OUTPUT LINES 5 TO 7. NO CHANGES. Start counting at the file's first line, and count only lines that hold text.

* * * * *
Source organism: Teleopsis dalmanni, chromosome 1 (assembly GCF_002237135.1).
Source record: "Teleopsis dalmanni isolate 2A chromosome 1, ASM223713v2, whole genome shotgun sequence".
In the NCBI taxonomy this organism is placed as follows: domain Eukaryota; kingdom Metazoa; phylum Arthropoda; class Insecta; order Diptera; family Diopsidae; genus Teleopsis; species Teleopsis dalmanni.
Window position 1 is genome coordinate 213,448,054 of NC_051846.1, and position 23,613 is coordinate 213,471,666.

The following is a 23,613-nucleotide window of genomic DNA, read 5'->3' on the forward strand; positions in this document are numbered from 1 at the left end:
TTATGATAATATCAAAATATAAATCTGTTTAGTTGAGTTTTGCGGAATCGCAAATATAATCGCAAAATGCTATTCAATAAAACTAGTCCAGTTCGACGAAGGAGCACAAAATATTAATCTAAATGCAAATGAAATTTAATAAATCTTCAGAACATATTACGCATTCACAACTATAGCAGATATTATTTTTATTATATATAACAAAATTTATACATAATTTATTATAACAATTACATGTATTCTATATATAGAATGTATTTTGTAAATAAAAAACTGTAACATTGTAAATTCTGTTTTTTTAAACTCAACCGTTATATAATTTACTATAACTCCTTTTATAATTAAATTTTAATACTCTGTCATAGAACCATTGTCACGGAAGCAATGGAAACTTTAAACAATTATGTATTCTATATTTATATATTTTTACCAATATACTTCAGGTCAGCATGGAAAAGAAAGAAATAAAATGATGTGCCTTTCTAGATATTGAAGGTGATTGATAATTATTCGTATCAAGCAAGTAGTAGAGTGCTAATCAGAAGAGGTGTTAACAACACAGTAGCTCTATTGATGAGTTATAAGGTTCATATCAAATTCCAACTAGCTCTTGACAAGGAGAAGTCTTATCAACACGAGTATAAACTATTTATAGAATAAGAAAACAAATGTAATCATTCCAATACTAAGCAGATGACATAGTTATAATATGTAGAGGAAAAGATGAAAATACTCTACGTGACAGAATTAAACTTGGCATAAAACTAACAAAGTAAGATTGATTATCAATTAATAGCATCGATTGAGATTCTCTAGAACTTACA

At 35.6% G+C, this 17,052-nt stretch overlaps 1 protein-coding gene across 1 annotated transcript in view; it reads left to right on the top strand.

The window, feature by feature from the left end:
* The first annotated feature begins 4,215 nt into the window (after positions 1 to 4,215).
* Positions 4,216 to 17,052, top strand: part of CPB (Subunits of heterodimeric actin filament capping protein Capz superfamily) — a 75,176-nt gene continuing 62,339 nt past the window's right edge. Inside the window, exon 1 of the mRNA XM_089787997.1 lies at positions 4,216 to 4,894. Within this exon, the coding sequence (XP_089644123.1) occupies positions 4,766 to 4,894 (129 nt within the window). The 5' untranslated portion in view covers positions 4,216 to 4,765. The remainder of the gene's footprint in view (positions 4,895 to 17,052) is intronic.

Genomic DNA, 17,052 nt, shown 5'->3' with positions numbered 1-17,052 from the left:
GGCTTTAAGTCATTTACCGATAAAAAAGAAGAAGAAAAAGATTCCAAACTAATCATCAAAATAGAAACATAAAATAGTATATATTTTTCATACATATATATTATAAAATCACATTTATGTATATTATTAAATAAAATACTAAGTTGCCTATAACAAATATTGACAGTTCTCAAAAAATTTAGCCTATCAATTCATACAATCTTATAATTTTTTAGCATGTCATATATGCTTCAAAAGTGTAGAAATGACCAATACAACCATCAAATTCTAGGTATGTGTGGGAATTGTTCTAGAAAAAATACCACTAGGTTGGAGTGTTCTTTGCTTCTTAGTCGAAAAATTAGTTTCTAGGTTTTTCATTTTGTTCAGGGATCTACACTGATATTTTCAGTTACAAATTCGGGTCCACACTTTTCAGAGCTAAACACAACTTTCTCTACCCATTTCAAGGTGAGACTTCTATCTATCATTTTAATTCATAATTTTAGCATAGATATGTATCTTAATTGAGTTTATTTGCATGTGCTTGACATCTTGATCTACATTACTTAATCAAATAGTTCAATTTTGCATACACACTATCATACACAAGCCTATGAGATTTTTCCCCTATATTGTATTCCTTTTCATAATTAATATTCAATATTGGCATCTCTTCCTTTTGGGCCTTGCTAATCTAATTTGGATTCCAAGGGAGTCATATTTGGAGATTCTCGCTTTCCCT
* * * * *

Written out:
The following is a 23,613-nucleotide window of genomic DNA, read 5'->3' on the forward strand; positions in this document are numbered from 1 at the left end:
TTATGATAATATCAAAATATAAATCTGTTTAGTTGAGTTTTGCGGAATCGCAAATATAATCGCAAAATGCTATTCAATAAAACTAGTCCAGTTCGACGAAGGAGCACAAAATATTAATCTAAATGCAAATGAAATTTAATAAATCTTCAGAACATATTACGCATTCACAACTATAGCAGATATTATTTTTATTATATATAACAAAATTTATACATAATTTATTATAACAATTACATGTATTCTATATATAGAATGTATTTTGTAAATAAAAAACTGTAACATTGTAAATTCTGTTTTTTTAAACTCAACCGTTATATAATTTACTATAACTCCTTTTATAATTAAATTTTAATACTCTGTCATAGAACCATTGTCACGGAAGCAATGGAAACTTTAAACAATTATGTATTCTATATTTATATATTTTTACCAATATACTTCAGGTCAGCATGGAAAAGAAAGAAATAAAATGATGTGCCTTTCTAGATATTGAAGGTGATTGATAATTATTCGTATCAAGCAAGTAGTAGAGTGCTAATCAGAAGAGGTGTTAACAACACAGTAGCTCTATTGATGAGTTATAAGGTTCATATCAAATTCCAACTAGCTCTTGACAAGGAGAAGTCTTATCAACACGAGTATAAACTATTTATAGAATAAGAAAACAAATGTAATCATTCCAATACTAAGCAGATGACATAGTTATAATATGTAGAGGAAAAGATGAAAATACTCTACGTGACAGAATTAAACTTGGCATAAAACTAACAAAGTAAGATTGATTATCAATTAATAGCATCGATTGAGATTCTCTAGAACTTACA

At 35.6% G+C, this 17,052-nt stretch overlaps 1 protein-coding gene across 1 annotated transcript in view; it reads left to right on the top strand.